Pulitzer Prize-winning Paul Greenberg, one of the most respected and honored commentators in America, is the editorial page editor of the Arkansas Democrat-Gazette.
An exceptional craftsman, he gives readers an aesthetic as well as political experience and has evoked comparisons to H.L. Mencken and William Allen White. A thoughtful essayist who can also be a devastating critic, Greenberg describes himself as "an ideologically unreliable conservative."
Greenberg won the 1969 Pulitzer Prize for Editorial Writing and was a Pulitzer finalist in 1978 and 1986. Among his many other honors are the 1988 William Allen White Award, the 1988 Arkansas Associated Press Editorial Writing Award, the 1987 H.L. Mencken Award, the 1983 University of Missouri School of Journalism Medal of Honor, the American Society of Newspaper Editors' 1981 Distinguished Writing Award for Commentary, and the 1964 Grenville Clark Editorial Award. He also won two Walker Stone Awards, in 1985 and 1986.
Greenberg has been on the board of the National Conference of Editorial Writers and served as a Pulitzer jurist in 1984 and 1985. He is the author of the critically acclaimed "Resonant Lives: 50 Figures of Consequence" and "Entirely Personal."
Editorial page editor for the Pine Bluff Commercial in Arkansas from 1962 until 1992 – except for a hiatus as a Chicago Daily News editorial writer in 1966-67 – Greenberg lectures nationwide and regularly provides political analysis on Arkansas network television.
It's called deniability. By keeping a president out of the loop, his loyal aides can hope to insulate him against any accusation that he knew of the dirty tricks being played on his opponents. That doesn't make the tricks any cleaner, or that the chief executive is any less responsible for what is done by his administration.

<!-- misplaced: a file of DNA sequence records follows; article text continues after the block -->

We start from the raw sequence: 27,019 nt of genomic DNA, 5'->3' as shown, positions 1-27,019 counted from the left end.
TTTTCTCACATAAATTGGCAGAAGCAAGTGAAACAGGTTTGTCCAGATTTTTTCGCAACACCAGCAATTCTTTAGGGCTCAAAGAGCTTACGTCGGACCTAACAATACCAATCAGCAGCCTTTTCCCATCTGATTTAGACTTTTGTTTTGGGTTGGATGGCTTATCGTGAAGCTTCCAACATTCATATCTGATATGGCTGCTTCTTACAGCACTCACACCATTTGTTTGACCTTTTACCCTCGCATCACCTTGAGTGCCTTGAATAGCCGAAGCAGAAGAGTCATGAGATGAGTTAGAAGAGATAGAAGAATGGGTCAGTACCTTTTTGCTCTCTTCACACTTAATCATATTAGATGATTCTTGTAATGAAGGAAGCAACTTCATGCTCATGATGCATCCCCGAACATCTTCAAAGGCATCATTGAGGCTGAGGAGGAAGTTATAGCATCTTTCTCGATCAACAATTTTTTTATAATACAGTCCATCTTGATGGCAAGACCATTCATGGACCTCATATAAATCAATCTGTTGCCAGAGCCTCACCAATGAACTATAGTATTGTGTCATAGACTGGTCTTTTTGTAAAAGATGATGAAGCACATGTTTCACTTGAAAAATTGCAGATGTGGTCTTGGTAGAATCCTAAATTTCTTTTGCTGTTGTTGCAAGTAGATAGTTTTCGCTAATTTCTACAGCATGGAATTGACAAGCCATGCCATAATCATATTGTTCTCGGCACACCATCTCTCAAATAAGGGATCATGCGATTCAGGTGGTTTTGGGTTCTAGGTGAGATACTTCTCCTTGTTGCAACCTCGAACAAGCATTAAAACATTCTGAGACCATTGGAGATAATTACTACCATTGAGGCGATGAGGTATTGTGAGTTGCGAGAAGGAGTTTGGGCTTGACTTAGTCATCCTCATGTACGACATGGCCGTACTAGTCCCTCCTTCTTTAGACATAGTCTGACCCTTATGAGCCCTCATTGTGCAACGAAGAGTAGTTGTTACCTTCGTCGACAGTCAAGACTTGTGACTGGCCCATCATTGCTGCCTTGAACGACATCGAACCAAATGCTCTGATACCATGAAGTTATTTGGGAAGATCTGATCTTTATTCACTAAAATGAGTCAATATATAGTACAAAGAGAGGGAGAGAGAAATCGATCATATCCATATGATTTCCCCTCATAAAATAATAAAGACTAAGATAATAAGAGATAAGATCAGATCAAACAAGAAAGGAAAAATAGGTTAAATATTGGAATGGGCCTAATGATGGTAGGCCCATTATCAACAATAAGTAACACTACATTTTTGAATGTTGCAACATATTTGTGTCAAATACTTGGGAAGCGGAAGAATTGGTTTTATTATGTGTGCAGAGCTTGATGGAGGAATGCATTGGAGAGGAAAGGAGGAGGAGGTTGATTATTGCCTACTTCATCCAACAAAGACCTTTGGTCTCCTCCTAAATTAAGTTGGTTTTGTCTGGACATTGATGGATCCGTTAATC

The most vivid memories aren't those carved in stone but the ones etched in the mind. Memory deepens with the years, the way a river carves through rock, slowly creating canyons, revealing old layers, unveiling pain you'd kept decently covered before, bringing it all back. Sometimes the river cannot be contained and will overflow its banks.
The jurisprudence of Her Honor Ruth Bader Ginsburg, associate justice of the U.S. Supreme Court, may be only mediocre at best, but her candor deserves the highest praise. Every few years she'll pull back the judicial curtain and tell the rest of us what she thinks is really going on at the court. And shock anybody who can still be shocked at the court's motivations.
As it goes with these things, every day there is another drip. Which becomes a trickle, then a stream, and soon enough a flood. Maybe even a whole monsoon season. Scandals tend to multiply. It's not that some folks suddenly go bad, as an old boy once told me, it's that they're suddenly found out.
Our president is one cool customer, careful to stay a little distant from his Scandal of the Day, sidestepping any embarrassing questions rather than confronting them, analyzing his critics rather than answering them, looking down on the political circus even as he stars in it. And he does it all so smoothly.
"We're not going to have another Watergate in our lifetime. I'm sure."
Now we know. Or at least we know more than we did about what happened at Benghazi, and, even more telling, what happened afterward. And there's doubtless more to come. With each congressional hearing, with each appearance by another whistleblower, the picture becomes more complete.